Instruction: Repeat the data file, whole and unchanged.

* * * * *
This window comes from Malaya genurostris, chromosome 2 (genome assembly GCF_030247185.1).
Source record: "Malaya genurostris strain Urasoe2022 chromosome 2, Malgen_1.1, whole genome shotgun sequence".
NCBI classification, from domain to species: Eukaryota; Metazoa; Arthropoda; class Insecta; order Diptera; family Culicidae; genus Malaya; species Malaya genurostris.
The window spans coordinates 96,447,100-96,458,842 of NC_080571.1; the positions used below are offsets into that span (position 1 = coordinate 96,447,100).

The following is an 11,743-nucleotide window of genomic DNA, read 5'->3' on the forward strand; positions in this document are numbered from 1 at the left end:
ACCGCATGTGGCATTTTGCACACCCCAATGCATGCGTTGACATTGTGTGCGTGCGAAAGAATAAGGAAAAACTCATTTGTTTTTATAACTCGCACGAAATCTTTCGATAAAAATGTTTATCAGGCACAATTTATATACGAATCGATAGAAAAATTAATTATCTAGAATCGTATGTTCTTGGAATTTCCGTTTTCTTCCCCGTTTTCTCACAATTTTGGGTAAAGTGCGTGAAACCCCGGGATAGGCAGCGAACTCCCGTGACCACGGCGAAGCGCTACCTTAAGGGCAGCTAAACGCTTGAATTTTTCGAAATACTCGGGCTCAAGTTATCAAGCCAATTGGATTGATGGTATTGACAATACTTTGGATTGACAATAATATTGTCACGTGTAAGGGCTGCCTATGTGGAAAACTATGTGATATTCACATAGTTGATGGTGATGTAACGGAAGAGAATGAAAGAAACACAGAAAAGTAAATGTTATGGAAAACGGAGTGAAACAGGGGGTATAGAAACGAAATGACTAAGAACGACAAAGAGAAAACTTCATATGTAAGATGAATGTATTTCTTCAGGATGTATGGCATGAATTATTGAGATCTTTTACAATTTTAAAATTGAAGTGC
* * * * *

This window comes from Malaya genurostris, chromosome 2 (genome assembly GCF_030247185.1).
Source record: "Malaya genurostris strain Urasoe2022 chromosome 2, Malgen_1.1, whole genome shotgun sequence".
NCBI classification, from domain to species: Eukaryota; Metazoa; Arthropoda; class Insecta; order Diptera; family Culicidae; genus Malaya; species Malaya genurostris.
The window spans coordinates 96,447,100-96,458,842 of NC_080571.1; the positions used below are offsets into that span (position 1 = coordinate 96,447,100).

The following is an 11,743-nucleotide window of genomic DNA, read 5'->3' on the forward strand; positions in this document are numbered from 1 at the left end:
ACCGCATGTGGCATTTTGCACACCCCAATGCATGCGTTGACATTGTGTGCGTGCGAAAGAATAAGGAAAAACTCATTTGTTTTTATAACTCGCACGAAATCTTTCGATAAAAATGTTTATCAGGCACAATTTATATACGAATCGATAGAAAAATTAATTATCTAGAATCGTATGTTCTTGGAATTTCCGTTTTCTTCCCCGTTTTCTCACAATTTTGGGTAAAGTGCGTGAAACCCCGGGATAGGCAGCGAACTCCCGTGACCACGGCGAAGCGCTACCTTAAGGGCAGCTAAACGCTTGAATTTTTCGAAATACTCGGGCTCAAGTTATCAAGCCAATTGGATTGATGGTATTGACAATACTTTGGATTGACAATAATATTGTCACGTGTAAGGGCTGCCTATGTGGAAAACTATGTGATATTCACATAGTTGATGGTGATGTAACGGAAGAGAATGAAAGAAACACAGAAAAGTAAATGTTATGGAAAACGGAGTGAAACAGGGGGTATAGAAACGAAATGACTAAGAACGACAAAGAGAAAACTTCATATGTAAGATGAATGTATTTCTTCAGGATGTATGGCATGAATTATTGAGATCTTTTACAATTTTAAAATTGAAGTGC